2014 Deck – Week 42

Winslow Craig is one of my favourite local sculptors, his work appeals to me more than most, probably because I know so little about the art-form that I cannot appreciate the intricacies of others (particularly those that bested him in the 2012 GVACE; he placed third)

I was at Moray House for his recent retrospective presentation, and took a photo that I quickly grew fond of, and so did someone at Moray House; although I originally processed it in monochrome, they requested a coloured version for their inaugural magazine “Ku’wai”, as a non-profit organisation and one that supports the Arts in Guyana I really couldn’t say no, and I was honoured that they wanted it for the cover of the magazine.

Since I had only uploaded the monochrome processed version to Facebook, I decided that the coloured one worked nicely and I would also use that for the Deck Project.


Moray House, 21st October 2014  |  Sculptures on display by Winslow Craig


The piece on the table was loaned to the presentation by the current owner,  the one in the background is called “Saving Seeds”, it was the piece that placed third in the 2012 Guyana Visual Arts Competition and Exhibition; to my understanding, it is a wire-framed structure covered with a material that Winslow made called Sawdue (sawdust and glue).


Click on the image to see it in the Gallery, and to see Winslow’s current entries in the 2014 GVACE, visit the GVACE 2014 Exhibition which opens on Thursday 18th December 2014, exhibition of pieces are likely to be at Castellani House and the National Museum.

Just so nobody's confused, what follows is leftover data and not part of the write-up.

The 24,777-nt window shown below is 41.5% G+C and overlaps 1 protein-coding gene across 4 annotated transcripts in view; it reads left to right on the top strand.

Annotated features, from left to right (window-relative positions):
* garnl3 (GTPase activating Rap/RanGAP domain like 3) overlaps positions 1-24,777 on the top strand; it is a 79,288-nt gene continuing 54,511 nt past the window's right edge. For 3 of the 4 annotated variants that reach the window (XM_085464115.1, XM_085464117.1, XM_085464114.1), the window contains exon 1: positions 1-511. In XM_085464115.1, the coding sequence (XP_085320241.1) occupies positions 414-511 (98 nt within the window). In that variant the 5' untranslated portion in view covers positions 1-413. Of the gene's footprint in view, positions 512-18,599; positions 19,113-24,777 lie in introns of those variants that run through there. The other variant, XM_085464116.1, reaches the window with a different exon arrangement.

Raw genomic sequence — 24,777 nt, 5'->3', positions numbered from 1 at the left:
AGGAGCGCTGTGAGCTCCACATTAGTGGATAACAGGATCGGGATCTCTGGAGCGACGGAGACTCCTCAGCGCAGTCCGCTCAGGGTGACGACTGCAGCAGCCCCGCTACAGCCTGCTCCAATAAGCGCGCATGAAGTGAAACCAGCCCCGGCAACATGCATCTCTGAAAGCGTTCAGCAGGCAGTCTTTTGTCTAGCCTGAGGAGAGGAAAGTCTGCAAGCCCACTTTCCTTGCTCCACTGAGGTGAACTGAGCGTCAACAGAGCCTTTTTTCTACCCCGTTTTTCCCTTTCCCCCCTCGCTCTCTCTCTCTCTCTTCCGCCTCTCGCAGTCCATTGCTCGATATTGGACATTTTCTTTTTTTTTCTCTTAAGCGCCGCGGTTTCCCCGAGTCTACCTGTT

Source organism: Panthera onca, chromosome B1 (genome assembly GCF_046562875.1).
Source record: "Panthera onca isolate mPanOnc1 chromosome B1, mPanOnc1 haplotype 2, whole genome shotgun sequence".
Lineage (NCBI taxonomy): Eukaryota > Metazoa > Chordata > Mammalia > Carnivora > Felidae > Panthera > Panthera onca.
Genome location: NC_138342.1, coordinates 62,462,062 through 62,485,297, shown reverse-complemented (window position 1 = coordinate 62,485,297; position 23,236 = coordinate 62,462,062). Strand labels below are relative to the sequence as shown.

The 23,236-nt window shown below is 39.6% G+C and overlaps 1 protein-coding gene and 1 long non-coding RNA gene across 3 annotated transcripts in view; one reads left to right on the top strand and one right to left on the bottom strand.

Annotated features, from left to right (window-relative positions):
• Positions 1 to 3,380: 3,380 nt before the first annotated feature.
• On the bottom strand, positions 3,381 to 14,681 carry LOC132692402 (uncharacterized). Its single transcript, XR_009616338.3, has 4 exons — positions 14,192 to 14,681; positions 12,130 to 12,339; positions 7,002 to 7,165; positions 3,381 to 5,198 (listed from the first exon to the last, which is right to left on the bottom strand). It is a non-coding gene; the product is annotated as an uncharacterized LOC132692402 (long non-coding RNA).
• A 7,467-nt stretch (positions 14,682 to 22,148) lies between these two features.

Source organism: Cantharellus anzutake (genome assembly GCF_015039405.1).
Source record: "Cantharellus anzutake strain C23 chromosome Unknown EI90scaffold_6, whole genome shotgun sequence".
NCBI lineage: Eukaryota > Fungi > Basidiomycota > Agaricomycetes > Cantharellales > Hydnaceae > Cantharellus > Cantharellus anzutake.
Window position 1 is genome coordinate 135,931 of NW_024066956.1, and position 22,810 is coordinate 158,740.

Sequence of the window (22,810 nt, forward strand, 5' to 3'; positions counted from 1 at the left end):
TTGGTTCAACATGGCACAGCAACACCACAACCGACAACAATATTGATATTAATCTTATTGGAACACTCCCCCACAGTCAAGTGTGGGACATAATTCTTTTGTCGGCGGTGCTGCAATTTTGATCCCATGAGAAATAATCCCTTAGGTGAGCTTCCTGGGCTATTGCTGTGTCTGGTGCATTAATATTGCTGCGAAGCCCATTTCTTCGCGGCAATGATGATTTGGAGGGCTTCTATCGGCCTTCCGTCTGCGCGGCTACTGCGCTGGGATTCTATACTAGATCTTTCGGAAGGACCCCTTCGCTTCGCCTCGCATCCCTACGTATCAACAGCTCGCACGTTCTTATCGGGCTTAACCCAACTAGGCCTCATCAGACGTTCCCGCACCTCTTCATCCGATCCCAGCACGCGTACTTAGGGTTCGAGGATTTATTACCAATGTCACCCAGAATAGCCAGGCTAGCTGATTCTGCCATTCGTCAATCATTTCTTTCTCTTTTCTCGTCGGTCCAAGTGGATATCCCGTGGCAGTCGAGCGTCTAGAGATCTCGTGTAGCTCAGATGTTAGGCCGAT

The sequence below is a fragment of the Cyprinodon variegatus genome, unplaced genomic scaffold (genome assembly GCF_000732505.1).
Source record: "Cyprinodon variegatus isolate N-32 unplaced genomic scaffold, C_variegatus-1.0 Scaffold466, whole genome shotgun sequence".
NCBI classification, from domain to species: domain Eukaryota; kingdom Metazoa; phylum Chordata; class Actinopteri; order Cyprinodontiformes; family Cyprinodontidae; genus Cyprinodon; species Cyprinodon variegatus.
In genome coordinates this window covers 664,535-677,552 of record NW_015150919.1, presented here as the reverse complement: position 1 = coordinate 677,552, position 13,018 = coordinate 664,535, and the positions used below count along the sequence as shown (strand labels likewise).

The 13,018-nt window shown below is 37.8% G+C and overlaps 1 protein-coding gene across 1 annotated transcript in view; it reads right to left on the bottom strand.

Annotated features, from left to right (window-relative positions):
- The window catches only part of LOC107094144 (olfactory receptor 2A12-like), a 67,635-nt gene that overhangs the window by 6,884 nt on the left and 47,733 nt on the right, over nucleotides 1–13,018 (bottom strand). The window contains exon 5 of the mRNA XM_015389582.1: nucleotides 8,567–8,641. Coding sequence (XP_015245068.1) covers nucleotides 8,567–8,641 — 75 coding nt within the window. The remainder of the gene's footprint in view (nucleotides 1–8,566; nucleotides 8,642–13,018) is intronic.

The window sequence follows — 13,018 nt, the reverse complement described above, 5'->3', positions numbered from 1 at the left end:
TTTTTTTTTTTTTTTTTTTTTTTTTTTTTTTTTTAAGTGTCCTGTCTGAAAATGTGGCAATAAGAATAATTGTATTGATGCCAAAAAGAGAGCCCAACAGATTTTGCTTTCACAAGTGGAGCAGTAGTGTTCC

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Reflecting on Riverside

If I remember correctly, this is probably my very first blog post that does not feature a photograph of mine.

This post is about a photograph, a photographer, a poet, a son of Guyana’s soil  –  but since it’s my blog, there has to be something of mine here…

Guyana has not had many famous photographers, and when I say famous, I mean one whose name is practically a household name locally.  On the international scene, we struggle, because we struggle locally to be recognized.

One local name that has always been associated with beautiful photography of Guyana’s natural beauty is Robert J. Fernandes (or as he is better known, Bobby Fernandes), his works have appeared in numerous publications, including his own books, and he has had more than a few exhibitions of his photography at the National Art Gallery at Castellani House..

I was doing some prepress work for him for his most recent book, and the photograph he used for the cover took me back to my childhood.  It was a photo that I had seen in print at various stages of my life; I cannot remember the first time, but it was likely on a calendar when I was probably in primary school.  I attended Saint Stanislaus’ College as my secondary school (Bobby Fernandes’ Alma Mater), and at the school’s office there hung a large print of it.

After leaving that institution I don’t recall seeing it for many years, until I attended an event at Moray House and saw a small print on the wall, I instantly recognized it, and pointed it out to Nikhil.